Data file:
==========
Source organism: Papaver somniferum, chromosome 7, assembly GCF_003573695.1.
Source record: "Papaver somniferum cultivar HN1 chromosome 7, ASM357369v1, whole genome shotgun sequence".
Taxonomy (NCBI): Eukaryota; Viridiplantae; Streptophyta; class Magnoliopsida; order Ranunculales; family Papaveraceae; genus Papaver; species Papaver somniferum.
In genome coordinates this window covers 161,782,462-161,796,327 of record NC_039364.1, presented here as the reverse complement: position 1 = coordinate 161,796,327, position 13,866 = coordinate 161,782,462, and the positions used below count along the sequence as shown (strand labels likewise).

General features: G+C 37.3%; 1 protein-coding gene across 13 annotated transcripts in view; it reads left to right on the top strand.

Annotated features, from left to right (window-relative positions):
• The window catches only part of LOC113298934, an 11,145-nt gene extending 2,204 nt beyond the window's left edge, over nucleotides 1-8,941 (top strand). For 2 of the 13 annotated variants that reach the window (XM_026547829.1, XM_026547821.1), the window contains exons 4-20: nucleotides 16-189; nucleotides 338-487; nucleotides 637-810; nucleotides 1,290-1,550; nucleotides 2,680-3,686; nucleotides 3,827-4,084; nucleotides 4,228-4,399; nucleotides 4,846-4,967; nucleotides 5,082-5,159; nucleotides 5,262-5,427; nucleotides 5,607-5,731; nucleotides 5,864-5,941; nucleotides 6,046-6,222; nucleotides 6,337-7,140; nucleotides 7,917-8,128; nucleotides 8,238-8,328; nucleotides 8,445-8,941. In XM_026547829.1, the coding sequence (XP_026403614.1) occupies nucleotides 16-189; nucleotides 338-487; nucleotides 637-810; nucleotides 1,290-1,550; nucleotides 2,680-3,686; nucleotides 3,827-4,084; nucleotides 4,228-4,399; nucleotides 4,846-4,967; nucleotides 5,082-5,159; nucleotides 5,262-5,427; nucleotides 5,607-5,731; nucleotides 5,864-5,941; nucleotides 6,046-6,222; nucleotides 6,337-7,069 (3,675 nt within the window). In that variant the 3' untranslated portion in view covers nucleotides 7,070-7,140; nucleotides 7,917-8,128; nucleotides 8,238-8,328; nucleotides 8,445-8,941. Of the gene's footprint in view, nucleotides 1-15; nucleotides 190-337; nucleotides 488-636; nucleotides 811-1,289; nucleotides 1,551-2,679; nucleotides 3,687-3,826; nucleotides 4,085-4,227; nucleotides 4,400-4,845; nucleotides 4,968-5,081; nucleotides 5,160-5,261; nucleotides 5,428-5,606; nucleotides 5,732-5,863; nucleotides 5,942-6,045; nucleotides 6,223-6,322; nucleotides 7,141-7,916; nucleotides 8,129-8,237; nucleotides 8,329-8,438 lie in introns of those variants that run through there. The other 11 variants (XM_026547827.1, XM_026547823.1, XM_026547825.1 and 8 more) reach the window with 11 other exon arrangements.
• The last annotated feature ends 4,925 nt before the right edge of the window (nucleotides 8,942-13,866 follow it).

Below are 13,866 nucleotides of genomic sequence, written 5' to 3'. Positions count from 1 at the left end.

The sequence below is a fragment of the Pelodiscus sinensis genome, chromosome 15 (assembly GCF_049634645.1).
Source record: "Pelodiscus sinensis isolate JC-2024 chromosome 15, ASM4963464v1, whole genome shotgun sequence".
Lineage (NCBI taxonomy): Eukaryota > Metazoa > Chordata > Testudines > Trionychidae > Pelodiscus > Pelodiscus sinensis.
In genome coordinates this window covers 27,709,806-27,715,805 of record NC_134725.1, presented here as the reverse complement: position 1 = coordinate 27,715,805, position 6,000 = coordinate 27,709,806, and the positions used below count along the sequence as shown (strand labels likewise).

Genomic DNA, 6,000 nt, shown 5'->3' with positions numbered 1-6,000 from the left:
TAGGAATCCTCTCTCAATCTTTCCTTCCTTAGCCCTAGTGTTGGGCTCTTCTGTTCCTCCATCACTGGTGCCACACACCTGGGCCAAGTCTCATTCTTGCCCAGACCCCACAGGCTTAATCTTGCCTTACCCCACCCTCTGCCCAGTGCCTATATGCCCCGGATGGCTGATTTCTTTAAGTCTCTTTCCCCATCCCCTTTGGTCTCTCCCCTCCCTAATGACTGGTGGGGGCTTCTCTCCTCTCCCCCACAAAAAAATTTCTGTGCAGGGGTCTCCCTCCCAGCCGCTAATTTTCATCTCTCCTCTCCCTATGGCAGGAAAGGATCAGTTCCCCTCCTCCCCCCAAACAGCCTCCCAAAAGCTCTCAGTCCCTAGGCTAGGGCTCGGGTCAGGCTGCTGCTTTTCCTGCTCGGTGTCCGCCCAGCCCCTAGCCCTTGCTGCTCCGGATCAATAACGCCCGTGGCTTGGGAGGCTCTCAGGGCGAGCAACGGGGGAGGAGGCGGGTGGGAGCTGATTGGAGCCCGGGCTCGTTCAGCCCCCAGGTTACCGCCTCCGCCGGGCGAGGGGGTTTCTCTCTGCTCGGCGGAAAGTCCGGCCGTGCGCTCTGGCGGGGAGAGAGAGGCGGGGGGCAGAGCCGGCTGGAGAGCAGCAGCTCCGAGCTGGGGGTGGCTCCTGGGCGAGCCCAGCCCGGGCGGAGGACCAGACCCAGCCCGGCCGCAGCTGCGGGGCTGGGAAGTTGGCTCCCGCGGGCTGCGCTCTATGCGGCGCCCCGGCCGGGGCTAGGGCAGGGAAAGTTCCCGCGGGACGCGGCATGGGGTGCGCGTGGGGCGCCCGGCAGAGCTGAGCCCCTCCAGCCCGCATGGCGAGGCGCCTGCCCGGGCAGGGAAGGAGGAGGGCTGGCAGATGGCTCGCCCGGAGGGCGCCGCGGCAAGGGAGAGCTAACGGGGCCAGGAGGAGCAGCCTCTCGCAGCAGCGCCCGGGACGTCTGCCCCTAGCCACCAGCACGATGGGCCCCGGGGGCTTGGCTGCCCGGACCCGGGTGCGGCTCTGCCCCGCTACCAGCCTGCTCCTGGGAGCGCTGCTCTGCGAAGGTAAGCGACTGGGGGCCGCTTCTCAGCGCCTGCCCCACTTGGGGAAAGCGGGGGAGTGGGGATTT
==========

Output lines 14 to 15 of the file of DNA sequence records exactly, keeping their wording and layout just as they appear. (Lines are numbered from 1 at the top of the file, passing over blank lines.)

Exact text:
Genomic DNA, 6,000 nt, shown 5'->3' with positions numbered 1-6,000 from the left:
TAGGAATCCTCTCTCAATCTTTCCTTCCTTAGCCCTAGTGTTGGGCTCTTCTGTTCCTCCATCACTGGTGCCACACACCTGGGCCAAGTCTCATTCTTGCCCAGACCCCACAGGCTTAATCTTGCCTTACCCCACCCTCTGCCCAGTGCCTATATGCCCCGGATGGCTGATTTCTTTAAGTCTCTTTCCCCATCCCCTTTGGTCTCTCCCCTCCCTAATGACTGGTGGGGGCTTCTCTCCTCTCCCCCACAAAAAAATTTCTGTGCAGGGGTCTCCCTCCCAGCCGCTAATTTTCATCTCTCCTCTCCCTATGGCAGGAAAGGATCAGTTCCCCTCCTCCCCCCAAACAGCCTCCCAAAAGCTCTCAGTCCCTAGGCTAGGGCTCGGGTCAGGCTGCTGCTTTTCCTGCTCGGTGTCCGCCCAGCCCCTAGCCCTTGCTGCTCCGGATCAATAACGCCCGTGGCTTGGGAGGCTCTCAGGGCGAGCAACGGGGGAGGAGGCGGGTGGGAGCTGATTGGAGCCCGGGCTCGTTCAGCCCCCAGGTTACCGCCTCCGCCGGGCGAGGGGGTTTCTCTCTGCTCGGCGGAAAGTCCGGCCGTGCGCTCTGGCGGGGAGAGAGAGGCGGGGGGCAGAGCCGGCTGGAGAGCAGCAGCTCCGAGCTGGGGGTGGCTCCTGGGCGAGCCCAGCCCGGGCGGAGGACCAGACCCAGCCCGGCCGCAGCTGCGGGGCTGGGAAGTTGGCTCCCGCGGGCTGCGCTCTATGCGGCGCCCCGGCCGGGGCTAGGGCAGGGAAAGTTCCCGCGGGACGCGGCATGGGGTGCGCGTGGGGCGCCCGGCAGAGCTGAGCCCCTCCAGCCCGCATGGCGAGGCGCCTGCCCGGGCAGGGAAGGAGGAGGGCTGGCAGATGGCTCGCCCGGAGGGCGCCGCGGCAAGGGAGAGCTAACGGGGCCAGGAGGAGCAGCCTCTCGCAGCAGCGCCCGGGACGTCTGCCCCTAGCCACCAGCACGATGGGCCCCGGGGGCTTGGCTGCCCGGACCCGGGTGCGGCTCTGCCCCGCTACCAGCCTGCTCCTGGGAGCGCTGCTCTGCGAAGGTAAGCGACTGGGGGCCGCTTCTCAGCGCCTGCCCCACTTGGGGAAAGCGGGGGAGTGGGGATTT